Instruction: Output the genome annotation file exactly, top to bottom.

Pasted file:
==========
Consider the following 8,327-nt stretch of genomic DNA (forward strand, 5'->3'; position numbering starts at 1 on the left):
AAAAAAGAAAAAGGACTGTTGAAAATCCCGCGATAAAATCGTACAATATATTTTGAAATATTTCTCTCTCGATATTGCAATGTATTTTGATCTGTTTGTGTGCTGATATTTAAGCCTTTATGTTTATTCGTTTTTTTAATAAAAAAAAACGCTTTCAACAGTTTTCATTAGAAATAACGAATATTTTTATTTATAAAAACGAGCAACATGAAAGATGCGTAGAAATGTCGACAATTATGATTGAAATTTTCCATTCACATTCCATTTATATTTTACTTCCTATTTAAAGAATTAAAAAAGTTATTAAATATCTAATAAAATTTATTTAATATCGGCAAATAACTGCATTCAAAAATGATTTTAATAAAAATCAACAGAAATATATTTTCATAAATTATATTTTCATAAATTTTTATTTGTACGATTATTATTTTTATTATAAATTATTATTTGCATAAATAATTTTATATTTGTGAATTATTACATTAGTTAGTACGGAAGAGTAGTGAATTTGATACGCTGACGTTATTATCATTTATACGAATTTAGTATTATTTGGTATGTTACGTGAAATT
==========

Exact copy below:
Consider the following 8,327-nt stretch of genomic DNA (forward strand, 5'->3'; position numbering starts at 1 on the left):
AAAAAAGAAAAAGGACTGTTGAAAATCCCGCGATAAAATCGTACAATATATTTTGAAATATTTCTCTCTCGATATTGCAATGTATTTTGATCTGTTTGTGTGCTGATATTTAAGCCTTTATGTTTATTCGTTTTTTTAATAAAAAAAAACGCTTTCAACAGTTTTCATTAGAAATAACGAATATTTTTATTTATAAAAACGAGCAACATGAAAGATGCGTAGAAATGTCGACAATTATGATTGAAATTTTCCATTCACATTCCATTTATATTTTACTTCCTATTTAAAGAATTAAAAAAGTTATTAAATATCTAATAAAATTTATTTAATATCGGCAAATAACTGCATTCAAAAATGATTTTAATAAAAATCAACAGAAATATATTTTCATAAATTATATTTTCATAAATTTTTATTTGTACGATTATTATTTTTATTATAAATTATTATTTGCATAAATAATTTTATATTTGTGAATTATTACATTAGTTAGTACGGAAGAGTAGTGAATTTGATACGCTGACGTTATTATCATTTATACGAATTTAGTATTATTTGGTATGTTACGTGAAATT